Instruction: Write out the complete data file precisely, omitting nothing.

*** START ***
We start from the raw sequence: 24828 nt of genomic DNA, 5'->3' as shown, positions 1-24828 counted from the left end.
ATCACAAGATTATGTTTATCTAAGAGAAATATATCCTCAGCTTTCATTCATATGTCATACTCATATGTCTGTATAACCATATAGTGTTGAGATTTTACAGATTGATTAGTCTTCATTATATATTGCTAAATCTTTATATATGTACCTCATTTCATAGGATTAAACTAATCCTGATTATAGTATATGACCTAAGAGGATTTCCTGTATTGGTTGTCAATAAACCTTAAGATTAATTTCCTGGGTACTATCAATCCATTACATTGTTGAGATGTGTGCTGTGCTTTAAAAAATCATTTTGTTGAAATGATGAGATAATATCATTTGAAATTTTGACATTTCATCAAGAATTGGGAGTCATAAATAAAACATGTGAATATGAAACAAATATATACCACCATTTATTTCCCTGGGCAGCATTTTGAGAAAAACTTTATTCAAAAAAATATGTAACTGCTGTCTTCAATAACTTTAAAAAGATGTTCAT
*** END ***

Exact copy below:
We start from the raw sequence: 24828 nt of genomic DNA, 5'->3' as shown, positions 1-24828 counted from the left end.
ATCACAAGATTATGTTTATCTAAGAGAAATATATCCTCAGCTTTCATTCATATGTCATACTCATATGTCTGTATAACCATATAGTGTTGAGATTTTACAGATTGATTAGTCTTCATTATATATTGCTAAATCTTTATATATGTACCTCATTTCATAGGATTAAACTAATCCTGATTATAGTATATGACCTAAGAGGATTTCCTGTATTGGTTGTCAATAAACCTTAAGATTAATTTCCTGGGTACTATCAATCCATTACATTGTTGAGATGTGTGCTGTGCTTTAAAAAATCATTTTGTTGAAATGATGAGATAATATCATTTGAAATTTTGACATTTCATCAAGAATTGGGAGTCATAAATAAAACATGTGAATATGAAACAAATATATACCACCATTTATTTCCCTGGGCAGCATTTTGAGAAAAACTTTATTCAAAAAAATATGTAACTGCTGTCTTCAATAACTTTAAAAAGATGTTCAT